Amazon Web services is another common cloud service and Heroku alternative that allows you to deploy, monitor and scale mobile and web applications. It provides you with hosting applications and cloud computing resources. Elastic Compute Cloud (IaaS) and Elastic Beanstalk (PaaS) are two of its major offerings.
Amazon’s Elastic Compute Cloud (EC2) is the closest there is to Heroku’s Dynos which is an abstract computing environment that is strictly limited to application processes and no other services can run on Dynos. Developers can quickly convert and oversee applications with EC2 in the AWS Cloud without struggling with the framework that runs those apps. As a Heroku competitor, EC2 is comparatively much cheaper, provides more RAM, Storage space, Swap space, and compute power in its comparison.

  • It enables businesses to distribute storage volumes regardless of its computing system
  • It is able to run servers with a standard interface in multiple geographic areas
  • Entire AWS ecosystem of services, community, and support to build on
  • With EC2 an enterprise can reduce or expand its capacity in a few minutes instead of hours or days
  • Instant provision of new servers
  • All the servers are virtual
  • Instance types are rigid
  • The billing process is extremely confusing
  • Sometimes for larger companies, the learning curve is steep
  • Does not include enterprise-grade support by default
  • There is no VPN network to the internal Network
  • Natively unavailability of cross-region communication

6. Dokku on Digital Ocean

Dokku logo

Dokku, powered by Docker, is like a mini Heroku in around 100 lines of Bash, a tool like Heroku that enables you to create and deploy complex applications by pushing it through Git repository. Dokku is the smallest PaaS implementation available. Heroku build packs are supported making it easy for you to transition already existing apps easily. It also has many plugins for many components like datastores and more.

The combination of Dokku and Digital Ocean is great. However, you have to pay for the server. Dokku helps to make it easy to deploy and manage web applications on your very own server that’s quite similar to the way Heroku does. Digital Ocean is a better Heroku alternative here as it is faster, cheaper and there is more control. To create a Dokku Droplet in Digital Ocean, you have a one-click application, that saves your time and energy to have your own private server in minutes.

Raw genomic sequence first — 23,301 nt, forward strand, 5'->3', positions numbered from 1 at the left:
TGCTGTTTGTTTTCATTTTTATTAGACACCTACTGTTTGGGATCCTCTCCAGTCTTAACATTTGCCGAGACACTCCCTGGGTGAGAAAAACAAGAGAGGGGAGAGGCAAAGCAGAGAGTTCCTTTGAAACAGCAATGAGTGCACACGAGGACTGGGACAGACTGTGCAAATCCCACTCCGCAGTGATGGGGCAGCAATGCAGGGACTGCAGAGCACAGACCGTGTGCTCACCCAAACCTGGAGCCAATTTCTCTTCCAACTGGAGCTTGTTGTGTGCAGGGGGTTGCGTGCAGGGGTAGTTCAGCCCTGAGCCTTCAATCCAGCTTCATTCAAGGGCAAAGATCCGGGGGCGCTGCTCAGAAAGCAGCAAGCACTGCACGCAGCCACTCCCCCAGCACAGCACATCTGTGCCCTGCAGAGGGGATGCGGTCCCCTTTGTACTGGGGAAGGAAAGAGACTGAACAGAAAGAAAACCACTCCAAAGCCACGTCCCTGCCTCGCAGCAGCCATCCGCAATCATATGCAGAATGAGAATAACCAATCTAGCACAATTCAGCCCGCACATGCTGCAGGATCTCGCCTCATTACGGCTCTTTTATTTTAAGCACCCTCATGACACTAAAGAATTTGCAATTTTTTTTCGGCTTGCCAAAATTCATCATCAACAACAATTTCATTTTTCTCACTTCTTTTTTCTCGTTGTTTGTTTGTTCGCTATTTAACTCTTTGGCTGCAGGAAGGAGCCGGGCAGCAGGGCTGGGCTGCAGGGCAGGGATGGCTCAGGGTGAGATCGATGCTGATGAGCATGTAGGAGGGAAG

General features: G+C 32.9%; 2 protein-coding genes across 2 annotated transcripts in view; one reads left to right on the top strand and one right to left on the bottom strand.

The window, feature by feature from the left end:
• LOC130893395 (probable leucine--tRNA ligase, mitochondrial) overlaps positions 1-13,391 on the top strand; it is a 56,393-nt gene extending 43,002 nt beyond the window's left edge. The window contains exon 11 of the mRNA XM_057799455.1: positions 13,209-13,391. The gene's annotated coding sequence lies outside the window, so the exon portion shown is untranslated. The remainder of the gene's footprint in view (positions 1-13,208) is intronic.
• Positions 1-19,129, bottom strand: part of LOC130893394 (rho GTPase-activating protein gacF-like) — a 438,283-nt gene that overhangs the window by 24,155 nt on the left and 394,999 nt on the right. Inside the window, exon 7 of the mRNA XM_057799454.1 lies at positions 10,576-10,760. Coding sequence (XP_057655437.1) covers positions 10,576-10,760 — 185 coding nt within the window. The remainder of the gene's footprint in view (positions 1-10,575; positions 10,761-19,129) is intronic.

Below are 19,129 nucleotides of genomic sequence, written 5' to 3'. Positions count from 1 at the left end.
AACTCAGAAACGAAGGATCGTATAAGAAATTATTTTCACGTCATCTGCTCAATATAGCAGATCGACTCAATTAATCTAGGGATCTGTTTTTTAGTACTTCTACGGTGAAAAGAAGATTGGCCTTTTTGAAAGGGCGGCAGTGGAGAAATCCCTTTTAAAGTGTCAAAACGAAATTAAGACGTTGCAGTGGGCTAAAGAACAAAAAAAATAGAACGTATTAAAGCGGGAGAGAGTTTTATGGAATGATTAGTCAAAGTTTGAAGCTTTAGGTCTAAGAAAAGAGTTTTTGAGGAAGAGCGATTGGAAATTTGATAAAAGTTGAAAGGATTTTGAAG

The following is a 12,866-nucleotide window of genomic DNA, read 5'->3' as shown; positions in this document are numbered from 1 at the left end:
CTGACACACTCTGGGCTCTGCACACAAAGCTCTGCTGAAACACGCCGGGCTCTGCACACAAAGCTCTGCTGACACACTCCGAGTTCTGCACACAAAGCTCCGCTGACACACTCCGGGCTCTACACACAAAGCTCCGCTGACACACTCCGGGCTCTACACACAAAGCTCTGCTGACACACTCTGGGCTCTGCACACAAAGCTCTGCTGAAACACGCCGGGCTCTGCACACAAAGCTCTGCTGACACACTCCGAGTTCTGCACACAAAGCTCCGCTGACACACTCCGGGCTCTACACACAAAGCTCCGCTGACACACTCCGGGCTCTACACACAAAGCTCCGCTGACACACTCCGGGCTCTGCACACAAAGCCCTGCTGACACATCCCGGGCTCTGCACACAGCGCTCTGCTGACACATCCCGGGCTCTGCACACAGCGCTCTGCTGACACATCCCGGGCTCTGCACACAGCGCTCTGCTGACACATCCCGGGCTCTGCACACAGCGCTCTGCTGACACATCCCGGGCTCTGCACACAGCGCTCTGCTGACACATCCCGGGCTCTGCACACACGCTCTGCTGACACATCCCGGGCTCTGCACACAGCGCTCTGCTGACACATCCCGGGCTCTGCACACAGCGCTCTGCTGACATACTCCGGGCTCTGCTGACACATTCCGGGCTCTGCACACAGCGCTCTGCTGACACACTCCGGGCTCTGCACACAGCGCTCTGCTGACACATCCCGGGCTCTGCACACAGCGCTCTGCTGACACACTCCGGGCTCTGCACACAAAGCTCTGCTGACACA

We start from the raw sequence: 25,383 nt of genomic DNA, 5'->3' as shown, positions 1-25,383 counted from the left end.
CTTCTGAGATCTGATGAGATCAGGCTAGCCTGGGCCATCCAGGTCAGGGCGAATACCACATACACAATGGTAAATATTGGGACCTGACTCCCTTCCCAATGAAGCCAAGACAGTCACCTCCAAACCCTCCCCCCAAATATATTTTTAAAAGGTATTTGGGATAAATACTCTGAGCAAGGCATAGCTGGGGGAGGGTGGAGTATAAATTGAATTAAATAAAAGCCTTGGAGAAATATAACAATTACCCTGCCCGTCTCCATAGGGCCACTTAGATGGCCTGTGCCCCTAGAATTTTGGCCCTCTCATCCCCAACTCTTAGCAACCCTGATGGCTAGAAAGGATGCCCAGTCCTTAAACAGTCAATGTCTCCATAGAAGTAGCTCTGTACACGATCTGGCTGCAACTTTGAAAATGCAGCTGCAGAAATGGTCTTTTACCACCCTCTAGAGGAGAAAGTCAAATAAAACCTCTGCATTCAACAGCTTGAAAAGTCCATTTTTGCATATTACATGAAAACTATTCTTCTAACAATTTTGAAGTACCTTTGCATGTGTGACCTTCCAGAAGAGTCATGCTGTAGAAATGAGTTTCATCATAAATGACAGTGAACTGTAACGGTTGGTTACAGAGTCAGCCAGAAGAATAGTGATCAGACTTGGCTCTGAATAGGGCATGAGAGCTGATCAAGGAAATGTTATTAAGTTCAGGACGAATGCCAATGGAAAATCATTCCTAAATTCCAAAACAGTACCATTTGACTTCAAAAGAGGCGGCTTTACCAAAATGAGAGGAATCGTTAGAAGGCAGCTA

you don’t have to install Dokku yourself either as there is a pre-installed image on Digital Ocean and this allows you to start the server up quickly and then start Dokku. With this, you can set up a Dokku server on Digital Ocean with your own root domain and deploy a static site to it.

  • Dokku is an open-source platform that is built on docker as a service and uses open-source Heroku build packs. Digital Ocean provides all the support you will need.
  • Docker mini Heroku build pack powers Dokku
  • It is easy to set up and run Dokku on Digital Ocean in no time as Dokku image is pre-install.
  • It barely takes about a minute to start up a server and have it running
  • With just a git push developed can deploy their apps
  • It also needs root access to a VPS to run commands, install plugins, and other task.
  • To use Dokku you need to have some level of experience to run your own servers as you may have to manually configure a few plugins, turn to the system tools for debugging or modify Nginx configurations.
  • Since Dokku uses Docker it adds an extra complex step to installing a server.
  • On Dokku you will be doing a lot of command-line setups, more than on Heroku which means you will have a lot of reading to do.

Frequently Asked Questions FAQ

Why migrate from Heroku?

Sleeping apps and high prices are the two main factors that force developers to migrate to a competitor of Heroku.

What are the best Heroku alternatives?

Back4app, AWS Elastic Beanstalk, Google App Engine, Dokku, Kubernetes, and Firebase are the best Heroku alternatives.